<!-- Hello world -->
    <!DOCTYPE html>
    <html>
    <head>
        <title>Scrawl-canvas Hello World</title>
    </head>
    <body>
        
        <canvas id="mycanvas"></canvas>
    
        <!-- The library is entirely modular and needs to be imported into a module script -->
        <script type="module">
    
            import * as scrawl from './relative-or-absolute/path/to/scrawl-canvas/min/scrawl.js';
    
            // Get a handle to the canvas element
            let canvas = scrawl.library.canvas.mycanvas;
    
            // Setup the scene to be displayed in the canvas
            scrawl.makePhrase({
    
                name: 'hello',
                text: 'Hello, World!',
    
                width: '100%',
    
                startX: 20,
                startY: 20,
    
                font: 'bold 40px Garamond, serif',
            });
    
            // Render the canvas scene once
            canvas.render();
    
        </script>
    
    </body>
    </html>

    CDN - unpkg.com

    This will pull the requested npm package directly into your web page:

    <script type="module">
        import * as scrawl from 'https://unpkg.com/scrawl-canvas@8.9.0';
        [...]
    </script>

    NPM/Yarn

    1. Add the library to your project using NPM or Yarn
    2. Import the library into the script code where you will be using it.
    // either
    $> npm install scrawl-canvas
    
    // or
    $> yarn add scrawl-canvas
    
    // then in your script file
    import * as scrawl from 'scrawl-canvas';
    
    // Scrawl-canvas has no dependencies
    // - it can be used as-is, with no further installation steps required
    

    Local development and testing

    After forking this repo down to your local machine, cd into the scrawl-canvas folder, run yarn install or npm install (for the local build toolchain - the library itself has no external dependencies) and start a local server. For instance if you have light-server installed:

    $> cd ./path/to/Scrawl-canvas
    $> yarn install
    $> light-server --serve . --open
    
    light-server is listening at http://0.0.0.0:4000
      serving static dir: .

    Code visualisation

    Visualization of the codebase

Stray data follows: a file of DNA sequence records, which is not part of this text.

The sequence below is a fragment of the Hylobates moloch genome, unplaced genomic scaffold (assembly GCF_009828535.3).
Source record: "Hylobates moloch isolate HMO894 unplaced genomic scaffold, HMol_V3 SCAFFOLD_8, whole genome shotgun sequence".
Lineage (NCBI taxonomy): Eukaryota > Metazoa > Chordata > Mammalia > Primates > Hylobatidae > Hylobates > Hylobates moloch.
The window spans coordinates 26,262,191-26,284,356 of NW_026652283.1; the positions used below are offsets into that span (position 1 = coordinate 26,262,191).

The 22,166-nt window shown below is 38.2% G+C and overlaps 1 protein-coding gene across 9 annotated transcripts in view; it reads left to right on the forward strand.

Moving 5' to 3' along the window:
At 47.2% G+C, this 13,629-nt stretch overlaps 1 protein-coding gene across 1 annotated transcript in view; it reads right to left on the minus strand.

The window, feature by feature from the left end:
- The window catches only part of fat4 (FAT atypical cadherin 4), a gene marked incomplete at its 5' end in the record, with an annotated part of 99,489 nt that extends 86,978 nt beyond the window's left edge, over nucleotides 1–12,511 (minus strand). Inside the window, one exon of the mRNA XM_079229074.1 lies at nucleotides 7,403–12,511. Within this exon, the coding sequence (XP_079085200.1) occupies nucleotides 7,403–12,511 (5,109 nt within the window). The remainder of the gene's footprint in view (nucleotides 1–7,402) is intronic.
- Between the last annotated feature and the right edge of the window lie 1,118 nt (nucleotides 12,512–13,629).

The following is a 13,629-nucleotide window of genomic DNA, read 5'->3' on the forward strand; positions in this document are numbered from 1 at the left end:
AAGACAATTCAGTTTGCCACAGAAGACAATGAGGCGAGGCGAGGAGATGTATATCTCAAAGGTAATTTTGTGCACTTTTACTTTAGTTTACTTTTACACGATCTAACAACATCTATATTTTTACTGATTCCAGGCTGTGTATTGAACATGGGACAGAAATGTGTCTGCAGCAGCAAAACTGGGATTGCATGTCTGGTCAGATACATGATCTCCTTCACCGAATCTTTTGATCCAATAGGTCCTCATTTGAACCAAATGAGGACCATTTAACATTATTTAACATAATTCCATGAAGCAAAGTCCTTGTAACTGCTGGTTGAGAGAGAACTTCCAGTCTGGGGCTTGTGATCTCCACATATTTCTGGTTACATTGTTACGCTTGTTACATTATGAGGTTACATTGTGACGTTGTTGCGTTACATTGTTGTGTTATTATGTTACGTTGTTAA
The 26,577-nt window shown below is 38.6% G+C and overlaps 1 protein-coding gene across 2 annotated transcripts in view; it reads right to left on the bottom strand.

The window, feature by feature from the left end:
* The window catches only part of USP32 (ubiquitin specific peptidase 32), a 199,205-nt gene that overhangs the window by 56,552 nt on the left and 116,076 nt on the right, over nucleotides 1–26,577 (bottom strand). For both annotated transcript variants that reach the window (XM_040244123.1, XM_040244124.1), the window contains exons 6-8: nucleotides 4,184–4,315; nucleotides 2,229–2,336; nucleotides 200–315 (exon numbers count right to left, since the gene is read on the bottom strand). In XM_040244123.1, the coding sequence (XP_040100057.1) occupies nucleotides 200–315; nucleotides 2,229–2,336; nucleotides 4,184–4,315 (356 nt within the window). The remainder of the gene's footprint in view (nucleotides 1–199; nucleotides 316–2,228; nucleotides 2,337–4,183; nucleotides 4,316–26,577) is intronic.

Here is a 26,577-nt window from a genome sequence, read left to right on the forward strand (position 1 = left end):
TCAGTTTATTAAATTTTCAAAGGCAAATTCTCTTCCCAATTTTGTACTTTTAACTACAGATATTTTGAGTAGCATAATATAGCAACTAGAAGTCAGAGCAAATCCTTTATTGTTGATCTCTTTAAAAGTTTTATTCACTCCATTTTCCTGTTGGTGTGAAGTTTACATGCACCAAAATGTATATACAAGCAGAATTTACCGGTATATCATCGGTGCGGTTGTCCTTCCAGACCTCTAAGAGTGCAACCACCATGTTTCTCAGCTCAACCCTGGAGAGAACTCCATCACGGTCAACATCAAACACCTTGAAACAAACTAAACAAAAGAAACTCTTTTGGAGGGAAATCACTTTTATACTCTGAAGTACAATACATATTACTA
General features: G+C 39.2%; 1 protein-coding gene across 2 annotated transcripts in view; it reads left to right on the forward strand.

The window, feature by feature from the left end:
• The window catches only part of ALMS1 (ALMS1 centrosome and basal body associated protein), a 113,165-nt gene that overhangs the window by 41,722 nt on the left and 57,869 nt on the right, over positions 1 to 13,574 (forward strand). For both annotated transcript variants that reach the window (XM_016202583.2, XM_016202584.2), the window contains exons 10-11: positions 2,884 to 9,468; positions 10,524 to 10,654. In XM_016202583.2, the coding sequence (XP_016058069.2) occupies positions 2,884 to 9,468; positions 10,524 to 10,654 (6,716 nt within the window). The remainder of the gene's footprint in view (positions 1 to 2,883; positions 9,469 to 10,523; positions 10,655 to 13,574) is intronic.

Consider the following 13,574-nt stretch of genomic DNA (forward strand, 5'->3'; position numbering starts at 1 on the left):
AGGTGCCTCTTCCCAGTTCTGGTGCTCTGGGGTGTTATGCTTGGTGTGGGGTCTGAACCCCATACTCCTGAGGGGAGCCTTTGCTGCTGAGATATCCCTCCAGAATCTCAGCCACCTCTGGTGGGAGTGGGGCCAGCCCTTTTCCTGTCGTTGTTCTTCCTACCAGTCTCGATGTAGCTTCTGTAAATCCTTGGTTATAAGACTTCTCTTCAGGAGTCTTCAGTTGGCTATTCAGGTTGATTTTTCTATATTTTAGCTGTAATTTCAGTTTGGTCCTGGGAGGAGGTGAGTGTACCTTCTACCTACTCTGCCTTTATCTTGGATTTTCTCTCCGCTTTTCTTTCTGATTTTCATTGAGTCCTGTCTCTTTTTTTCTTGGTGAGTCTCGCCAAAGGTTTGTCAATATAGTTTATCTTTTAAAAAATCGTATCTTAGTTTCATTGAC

Testing

    The code base does not include any unit testing frameworks. Instead, we rely on a set of Demo tests which allow us to perform integration testing and user interface testing.

    Why this approach? Because most of the Scrawl-canvas functionality revolves around various forms of animation, which requires visual inspection of the Demo tests to check that the canvas display - and thus, by inference, the underlying code - performs as expected.

    Most Demos include some form of user interaction, which allows us to test specific aspects of the code base.

    TypeScript support

    Scrawl-canvas supports TypeScript through a TypeScript Definitions (d.ts) file. The definitions file aims to be as accurate, comprehensive and informative as possible, but specifically excludes support for internal (private) SC object attributes and functions.

    To aid development, we test the definitions file against the entire suite of Demo code .js files supplied as part of the library. From the root of the project, run the following command:

    $> yarn test

    Documentation

    The source code has been extensively commented. We generate documentation from that code using Docco. Documentation is regenerated each time the library is rebuilt.

    Minification

    We minify the source code using rollup and its terser plugin.

    Building the library

    Running the following command on the command line will recreate the minified file, and regenerate the documentation:

    $> yarn build

    Development team

    Developed by Rik Roots: rik.roots@rikworks.co.uk

    Install

    npm i scrawl-canvas

    DownloadsWeekly Downloads

    228

    Version

    8.9.0

    License

    MIT

    Unpacked Size

    63.5 MB

    Total Files

    937

    Last publish

    Collaborators

    • rikroots